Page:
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  1. #1
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    What CMS packages are available?

    This thread is an update/extension of the old A list of PHP Content Management Systems thread that used to be stickied in the Scripts and Online Services forum. Since the thread was older, I decided to start fresh and update it as best I can, expanding some portions out to include more than just the php options.

    That being said, I'd like to cover some additional items which should come up in conversations about CMSes to choose.

    What language should the package run in?

    A lot of this depends on your development team and/or server configuration. If you've got a heavy php experienced team, go with one of the php options. If you've got a heavily C# experienced teams, then one of the .net versions would probably be right for you.

    The same goes for your server configuration. If you've got linux/apache running, then php is probably the way to go. If you've got windows servers, then one of the .net options may suit you best. (Yes, I know there are option which allow php to run on windows servers, and options to run .net on linux servers, but in terms of native performance, sticking with what your servers perform best will get the best results.)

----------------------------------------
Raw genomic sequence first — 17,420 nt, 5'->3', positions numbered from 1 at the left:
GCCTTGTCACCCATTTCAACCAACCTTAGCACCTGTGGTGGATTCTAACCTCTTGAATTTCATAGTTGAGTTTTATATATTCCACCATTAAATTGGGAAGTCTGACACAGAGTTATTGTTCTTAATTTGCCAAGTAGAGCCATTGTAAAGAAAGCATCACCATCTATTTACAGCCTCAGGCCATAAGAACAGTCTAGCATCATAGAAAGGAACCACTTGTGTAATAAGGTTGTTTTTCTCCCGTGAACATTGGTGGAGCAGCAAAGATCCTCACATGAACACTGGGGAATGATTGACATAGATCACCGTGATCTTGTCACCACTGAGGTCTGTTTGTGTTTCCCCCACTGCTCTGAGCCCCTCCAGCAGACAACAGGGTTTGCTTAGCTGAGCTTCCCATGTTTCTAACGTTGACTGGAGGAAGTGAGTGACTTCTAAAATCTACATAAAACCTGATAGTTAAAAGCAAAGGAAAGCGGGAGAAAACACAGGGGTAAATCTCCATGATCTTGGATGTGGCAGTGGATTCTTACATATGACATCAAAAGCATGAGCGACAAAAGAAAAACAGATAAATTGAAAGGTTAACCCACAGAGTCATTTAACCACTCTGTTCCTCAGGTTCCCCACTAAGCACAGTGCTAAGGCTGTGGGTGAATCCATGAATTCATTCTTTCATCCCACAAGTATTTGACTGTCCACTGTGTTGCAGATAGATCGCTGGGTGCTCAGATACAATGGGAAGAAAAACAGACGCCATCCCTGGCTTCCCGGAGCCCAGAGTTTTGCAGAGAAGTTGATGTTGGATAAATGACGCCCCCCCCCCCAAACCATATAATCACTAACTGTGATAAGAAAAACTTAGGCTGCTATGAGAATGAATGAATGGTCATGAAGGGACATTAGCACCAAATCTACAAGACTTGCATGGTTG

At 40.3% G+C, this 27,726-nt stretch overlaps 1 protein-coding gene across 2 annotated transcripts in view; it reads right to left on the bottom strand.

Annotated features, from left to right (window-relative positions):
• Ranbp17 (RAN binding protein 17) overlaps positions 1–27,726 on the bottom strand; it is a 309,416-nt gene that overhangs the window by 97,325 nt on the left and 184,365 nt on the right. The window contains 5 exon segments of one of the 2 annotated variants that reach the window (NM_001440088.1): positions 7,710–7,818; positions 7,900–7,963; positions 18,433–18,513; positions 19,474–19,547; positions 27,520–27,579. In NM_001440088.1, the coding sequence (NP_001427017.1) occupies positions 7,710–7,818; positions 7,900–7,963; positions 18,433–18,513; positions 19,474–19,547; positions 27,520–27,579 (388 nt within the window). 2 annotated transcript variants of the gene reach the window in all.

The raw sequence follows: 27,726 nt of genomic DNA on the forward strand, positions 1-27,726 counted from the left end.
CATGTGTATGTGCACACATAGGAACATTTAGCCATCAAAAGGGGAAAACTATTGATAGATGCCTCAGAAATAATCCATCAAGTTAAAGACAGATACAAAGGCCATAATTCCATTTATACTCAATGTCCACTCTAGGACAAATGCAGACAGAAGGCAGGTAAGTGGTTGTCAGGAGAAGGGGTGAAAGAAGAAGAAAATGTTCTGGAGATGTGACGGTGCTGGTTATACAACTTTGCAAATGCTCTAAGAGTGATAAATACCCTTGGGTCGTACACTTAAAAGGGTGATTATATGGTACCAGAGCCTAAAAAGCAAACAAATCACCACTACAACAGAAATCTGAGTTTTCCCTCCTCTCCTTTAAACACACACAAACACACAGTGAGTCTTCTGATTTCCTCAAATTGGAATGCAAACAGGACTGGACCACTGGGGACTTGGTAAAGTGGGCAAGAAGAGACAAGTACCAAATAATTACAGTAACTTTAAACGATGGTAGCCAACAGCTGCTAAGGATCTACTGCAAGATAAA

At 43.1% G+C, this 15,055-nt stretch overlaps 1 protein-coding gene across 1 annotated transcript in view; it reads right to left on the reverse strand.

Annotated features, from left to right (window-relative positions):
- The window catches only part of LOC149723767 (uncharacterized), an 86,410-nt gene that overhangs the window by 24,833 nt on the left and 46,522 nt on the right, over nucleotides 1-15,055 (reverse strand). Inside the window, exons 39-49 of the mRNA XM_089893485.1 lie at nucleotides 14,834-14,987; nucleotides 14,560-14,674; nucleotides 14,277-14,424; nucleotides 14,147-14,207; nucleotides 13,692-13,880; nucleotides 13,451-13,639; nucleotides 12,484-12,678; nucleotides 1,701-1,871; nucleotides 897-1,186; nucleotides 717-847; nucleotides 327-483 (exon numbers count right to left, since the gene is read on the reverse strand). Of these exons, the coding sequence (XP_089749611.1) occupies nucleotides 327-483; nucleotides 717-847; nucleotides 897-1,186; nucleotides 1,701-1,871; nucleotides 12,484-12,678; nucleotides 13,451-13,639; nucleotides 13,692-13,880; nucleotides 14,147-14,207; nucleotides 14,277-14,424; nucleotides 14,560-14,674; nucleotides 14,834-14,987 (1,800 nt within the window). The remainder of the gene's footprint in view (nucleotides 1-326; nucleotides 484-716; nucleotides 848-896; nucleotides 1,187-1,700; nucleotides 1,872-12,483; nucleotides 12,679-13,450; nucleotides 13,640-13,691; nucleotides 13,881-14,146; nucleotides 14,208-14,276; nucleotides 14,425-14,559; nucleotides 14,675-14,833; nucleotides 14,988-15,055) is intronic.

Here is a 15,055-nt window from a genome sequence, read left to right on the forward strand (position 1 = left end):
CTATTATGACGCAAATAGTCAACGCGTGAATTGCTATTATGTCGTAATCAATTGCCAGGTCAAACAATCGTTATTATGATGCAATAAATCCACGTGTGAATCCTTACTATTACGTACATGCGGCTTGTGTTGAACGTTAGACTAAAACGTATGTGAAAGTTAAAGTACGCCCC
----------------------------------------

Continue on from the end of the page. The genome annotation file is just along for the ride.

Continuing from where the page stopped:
If neither of these are factors for you (you've got no staff and no servers), then look at features for each product and see what best suits you. And also look at the communities supporting the products - the better the community, the better the chance you have of getting the help you need to get off the ground.

    Free or paid?


    Some of the packages available today come complete with an amazing array of features out of the box and are completely free, so you may be asking yourself why you would ever consider paying for a package. I have a couple reasons for you:
    1. Legality - a number of the packages are free for personal use but require a fee for corporate use. Yes, you can probably get away with it, but it doesn't make it right/legal
    2. Support - A number of the packages available use paid support as a method of earning something out of their labor of love. These support packages will often mean you get email and/or telephone support, or first response to problems. Nothing you can't live without but something to consider if you find you need a lot of help.
    3. Features - some packages are limited in the free edition. This could mean a limited number of users, forced links back to the owner, watermarks, etc. Or it could be a feature you'd like to use (a calendar, task management, etc).
    4. It's the right thing to do - those that build these packages can spend hundreds to thousands of hours getting these off the ground and if they make it free, they're getting nothing out of it other than some possible grief from spouses/kids about spending so much time on what they're working on. It's a labor of love so they continure to do it, but showing them some love with a small donation is often appreciated, and allows them to buy some goodwill from their loved ones for spending so much time in their own little world.

    OK, we got that out of the way, so let's talk about some resources you can use to figure out which package is right for you.